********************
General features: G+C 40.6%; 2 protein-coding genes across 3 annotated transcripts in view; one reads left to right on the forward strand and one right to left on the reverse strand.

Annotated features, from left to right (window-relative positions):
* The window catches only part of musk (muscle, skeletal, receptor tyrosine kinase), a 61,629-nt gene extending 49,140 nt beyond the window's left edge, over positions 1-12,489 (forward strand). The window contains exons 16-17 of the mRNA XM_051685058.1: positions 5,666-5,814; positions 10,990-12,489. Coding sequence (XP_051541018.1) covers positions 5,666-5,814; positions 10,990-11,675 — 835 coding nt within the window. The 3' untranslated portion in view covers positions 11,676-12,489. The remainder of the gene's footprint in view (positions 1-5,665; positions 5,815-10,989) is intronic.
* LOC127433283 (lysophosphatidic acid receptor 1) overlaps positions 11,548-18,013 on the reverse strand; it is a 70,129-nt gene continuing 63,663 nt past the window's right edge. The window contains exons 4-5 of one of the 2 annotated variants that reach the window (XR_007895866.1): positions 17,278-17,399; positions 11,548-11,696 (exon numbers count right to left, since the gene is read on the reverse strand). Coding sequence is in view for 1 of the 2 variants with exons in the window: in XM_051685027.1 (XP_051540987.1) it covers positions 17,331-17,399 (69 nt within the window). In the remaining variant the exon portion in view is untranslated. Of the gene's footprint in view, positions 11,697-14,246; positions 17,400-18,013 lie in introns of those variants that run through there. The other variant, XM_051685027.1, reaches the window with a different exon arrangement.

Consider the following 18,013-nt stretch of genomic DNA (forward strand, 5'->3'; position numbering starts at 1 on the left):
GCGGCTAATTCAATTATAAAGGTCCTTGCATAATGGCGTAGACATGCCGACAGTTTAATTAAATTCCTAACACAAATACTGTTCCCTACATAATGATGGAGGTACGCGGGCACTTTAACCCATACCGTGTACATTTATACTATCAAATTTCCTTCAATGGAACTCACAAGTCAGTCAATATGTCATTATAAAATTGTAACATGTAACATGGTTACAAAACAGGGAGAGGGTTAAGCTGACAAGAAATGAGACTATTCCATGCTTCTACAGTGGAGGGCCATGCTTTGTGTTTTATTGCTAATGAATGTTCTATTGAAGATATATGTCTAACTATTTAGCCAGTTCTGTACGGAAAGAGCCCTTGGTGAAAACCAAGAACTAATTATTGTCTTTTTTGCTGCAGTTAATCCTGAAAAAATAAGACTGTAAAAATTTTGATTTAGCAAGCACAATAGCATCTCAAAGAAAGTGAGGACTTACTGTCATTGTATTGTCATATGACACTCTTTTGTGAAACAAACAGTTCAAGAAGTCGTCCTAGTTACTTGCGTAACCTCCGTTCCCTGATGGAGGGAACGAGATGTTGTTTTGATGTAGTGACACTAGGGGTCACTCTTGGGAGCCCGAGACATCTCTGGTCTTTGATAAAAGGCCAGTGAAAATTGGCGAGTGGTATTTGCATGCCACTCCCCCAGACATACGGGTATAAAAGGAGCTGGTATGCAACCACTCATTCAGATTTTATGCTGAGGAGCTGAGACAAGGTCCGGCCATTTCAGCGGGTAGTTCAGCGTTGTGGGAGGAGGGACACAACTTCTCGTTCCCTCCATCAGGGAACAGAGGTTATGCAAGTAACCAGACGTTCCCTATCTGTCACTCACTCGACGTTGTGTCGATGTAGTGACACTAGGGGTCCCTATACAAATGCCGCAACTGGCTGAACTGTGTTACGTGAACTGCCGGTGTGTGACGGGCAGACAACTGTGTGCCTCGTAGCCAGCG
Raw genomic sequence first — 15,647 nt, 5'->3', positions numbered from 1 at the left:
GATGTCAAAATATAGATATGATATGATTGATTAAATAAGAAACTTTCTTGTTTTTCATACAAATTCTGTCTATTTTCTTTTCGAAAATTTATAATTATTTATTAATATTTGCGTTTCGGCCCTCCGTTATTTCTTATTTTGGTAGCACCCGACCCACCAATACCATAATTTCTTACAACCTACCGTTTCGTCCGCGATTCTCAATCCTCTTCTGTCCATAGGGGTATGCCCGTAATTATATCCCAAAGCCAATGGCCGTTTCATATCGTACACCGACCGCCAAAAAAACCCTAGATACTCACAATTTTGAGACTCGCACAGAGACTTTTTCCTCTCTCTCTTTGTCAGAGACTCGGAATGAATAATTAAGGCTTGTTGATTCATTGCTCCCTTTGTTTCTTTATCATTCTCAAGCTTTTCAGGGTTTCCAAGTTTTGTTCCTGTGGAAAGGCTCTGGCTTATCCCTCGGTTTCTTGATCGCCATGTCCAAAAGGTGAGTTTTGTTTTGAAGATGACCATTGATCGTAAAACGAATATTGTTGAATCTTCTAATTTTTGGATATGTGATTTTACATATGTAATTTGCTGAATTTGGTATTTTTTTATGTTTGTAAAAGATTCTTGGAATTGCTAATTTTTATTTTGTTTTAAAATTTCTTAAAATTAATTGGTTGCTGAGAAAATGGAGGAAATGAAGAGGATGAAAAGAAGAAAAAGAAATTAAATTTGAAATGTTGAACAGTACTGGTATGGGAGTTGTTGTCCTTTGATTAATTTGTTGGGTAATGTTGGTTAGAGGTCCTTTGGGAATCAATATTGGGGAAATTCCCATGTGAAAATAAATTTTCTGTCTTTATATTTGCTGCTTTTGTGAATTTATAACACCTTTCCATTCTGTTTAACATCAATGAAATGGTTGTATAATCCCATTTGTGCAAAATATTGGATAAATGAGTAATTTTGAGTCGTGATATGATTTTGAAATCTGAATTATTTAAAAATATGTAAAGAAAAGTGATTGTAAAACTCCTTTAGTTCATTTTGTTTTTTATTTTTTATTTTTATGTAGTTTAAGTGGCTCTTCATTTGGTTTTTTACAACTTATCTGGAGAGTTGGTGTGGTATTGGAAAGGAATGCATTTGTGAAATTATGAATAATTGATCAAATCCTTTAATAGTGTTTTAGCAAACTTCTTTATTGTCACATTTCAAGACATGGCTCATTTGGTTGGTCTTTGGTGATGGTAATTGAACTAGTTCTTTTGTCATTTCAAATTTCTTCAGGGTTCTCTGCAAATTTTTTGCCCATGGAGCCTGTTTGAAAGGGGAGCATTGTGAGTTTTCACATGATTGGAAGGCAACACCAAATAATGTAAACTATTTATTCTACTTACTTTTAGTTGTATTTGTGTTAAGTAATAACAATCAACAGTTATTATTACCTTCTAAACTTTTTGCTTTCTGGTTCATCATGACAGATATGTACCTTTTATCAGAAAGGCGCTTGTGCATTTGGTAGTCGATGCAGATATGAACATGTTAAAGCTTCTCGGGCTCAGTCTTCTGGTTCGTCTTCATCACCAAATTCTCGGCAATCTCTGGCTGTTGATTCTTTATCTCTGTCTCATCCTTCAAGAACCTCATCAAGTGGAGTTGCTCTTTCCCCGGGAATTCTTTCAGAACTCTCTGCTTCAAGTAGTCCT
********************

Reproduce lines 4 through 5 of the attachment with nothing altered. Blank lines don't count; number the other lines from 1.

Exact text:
* LOC127433283 (lysophosphatidic acid receptor 1) overlaps positions 11,548-18,013 on the reverse strand; it is a 70,129-nt gene continuing 63,663 nt past the window's right edge. The window contains exons 4-5 of one of the 2 annotated variants that reach the window (XR_007895866.1): positions 17,278-17,399; positions 11,548-11,696 (exon numbers count right to left, since the gene is read on the reverse strand). Coding sequence is in view for 1 of the 2 variants with exons in the window: in XM_051685027.1 (XP_051540987.1) it covers positions 17,331-17,399 (69 nt within the window). In the remaining variant the exon portion in view is untranslated. Of the gene's footprint in view, positions 11,697-14,246; positions 17,400-18,013 lie in introns of those variants that run through there. The other variant, XM_051685027.1, reaches the window with a different exon arrangement.

Consider the following 18,013-nt stretch of genomic DNA (forward strand, 5'->3'; position numbering starts at 1 on the left):